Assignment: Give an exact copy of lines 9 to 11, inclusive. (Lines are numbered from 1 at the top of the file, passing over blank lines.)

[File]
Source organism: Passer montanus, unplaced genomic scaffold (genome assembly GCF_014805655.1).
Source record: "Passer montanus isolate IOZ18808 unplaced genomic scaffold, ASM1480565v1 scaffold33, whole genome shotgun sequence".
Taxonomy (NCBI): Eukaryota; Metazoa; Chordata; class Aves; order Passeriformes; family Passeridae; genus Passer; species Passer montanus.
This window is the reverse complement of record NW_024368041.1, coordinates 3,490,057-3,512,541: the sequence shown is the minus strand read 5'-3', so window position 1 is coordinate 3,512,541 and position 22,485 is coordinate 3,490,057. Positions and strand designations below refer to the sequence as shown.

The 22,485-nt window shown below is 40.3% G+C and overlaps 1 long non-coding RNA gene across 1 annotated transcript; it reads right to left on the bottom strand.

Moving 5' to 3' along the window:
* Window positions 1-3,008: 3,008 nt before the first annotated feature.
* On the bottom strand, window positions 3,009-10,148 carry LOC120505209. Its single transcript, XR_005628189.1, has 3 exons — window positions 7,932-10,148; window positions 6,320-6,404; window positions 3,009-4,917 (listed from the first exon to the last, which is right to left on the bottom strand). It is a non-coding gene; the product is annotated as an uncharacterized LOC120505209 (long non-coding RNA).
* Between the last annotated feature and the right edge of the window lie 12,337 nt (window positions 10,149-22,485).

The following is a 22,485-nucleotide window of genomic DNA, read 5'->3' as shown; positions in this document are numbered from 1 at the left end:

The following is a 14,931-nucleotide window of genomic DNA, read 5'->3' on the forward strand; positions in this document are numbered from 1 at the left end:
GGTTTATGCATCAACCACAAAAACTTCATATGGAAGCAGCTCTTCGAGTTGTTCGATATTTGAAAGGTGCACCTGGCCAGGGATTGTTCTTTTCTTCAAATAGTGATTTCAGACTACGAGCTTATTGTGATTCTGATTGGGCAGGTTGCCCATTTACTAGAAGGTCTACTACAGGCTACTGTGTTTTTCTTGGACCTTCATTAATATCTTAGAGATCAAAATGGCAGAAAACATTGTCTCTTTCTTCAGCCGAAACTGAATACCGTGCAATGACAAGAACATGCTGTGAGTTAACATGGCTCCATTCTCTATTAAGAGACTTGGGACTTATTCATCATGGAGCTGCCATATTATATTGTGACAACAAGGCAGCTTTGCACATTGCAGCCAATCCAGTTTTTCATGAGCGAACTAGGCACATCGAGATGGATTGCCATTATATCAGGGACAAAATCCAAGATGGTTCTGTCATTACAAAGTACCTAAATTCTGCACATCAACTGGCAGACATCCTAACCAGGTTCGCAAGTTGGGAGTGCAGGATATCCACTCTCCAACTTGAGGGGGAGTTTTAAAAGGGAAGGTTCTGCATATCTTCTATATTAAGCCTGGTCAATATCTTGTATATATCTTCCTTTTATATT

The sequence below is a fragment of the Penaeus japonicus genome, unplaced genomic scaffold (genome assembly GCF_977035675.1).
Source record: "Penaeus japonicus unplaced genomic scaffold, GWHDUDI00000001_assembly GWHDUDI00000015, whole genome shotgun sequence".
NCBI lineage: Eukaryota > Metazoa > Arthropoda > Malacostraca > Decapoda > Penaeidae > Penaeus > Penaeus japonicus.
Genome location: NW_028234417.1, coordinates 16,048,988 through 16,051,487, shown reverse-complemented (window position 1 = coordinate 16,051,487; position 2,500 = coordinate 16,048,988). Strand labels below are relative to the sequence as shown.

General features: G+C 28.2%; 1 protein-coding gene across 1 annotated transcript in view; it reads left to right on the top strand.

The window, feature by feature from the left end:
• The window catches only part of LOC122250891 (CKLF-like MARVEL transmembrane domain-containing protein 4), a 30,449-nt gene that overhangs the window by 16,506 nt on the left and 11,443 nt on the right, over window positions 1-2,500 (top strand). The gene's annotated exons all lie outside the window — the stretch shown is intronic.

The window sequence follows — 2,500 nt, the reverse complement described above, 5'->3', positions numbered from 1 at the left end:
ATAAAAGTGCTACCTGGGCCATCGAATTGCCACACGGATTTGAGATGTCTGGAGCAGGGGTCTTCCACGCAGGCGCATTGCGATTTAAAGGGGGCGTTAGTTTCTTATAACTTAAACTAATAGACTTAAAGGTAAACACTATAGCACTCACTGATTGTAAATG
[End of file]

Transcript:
* Between the last annotated feature and the right edge of the window lie 12,337 nt (window positions 10,149-22,485).

The following is a 22,485-nucleotide window of genomic DNA, read 5'->3' as shown; positions in this document are numbered from 1 at the left end:

The following is a 14,931-nucleotide window of genomic DNA, read 5'->3' on the forward strand; positions in this document are numbered from 1 at the left end: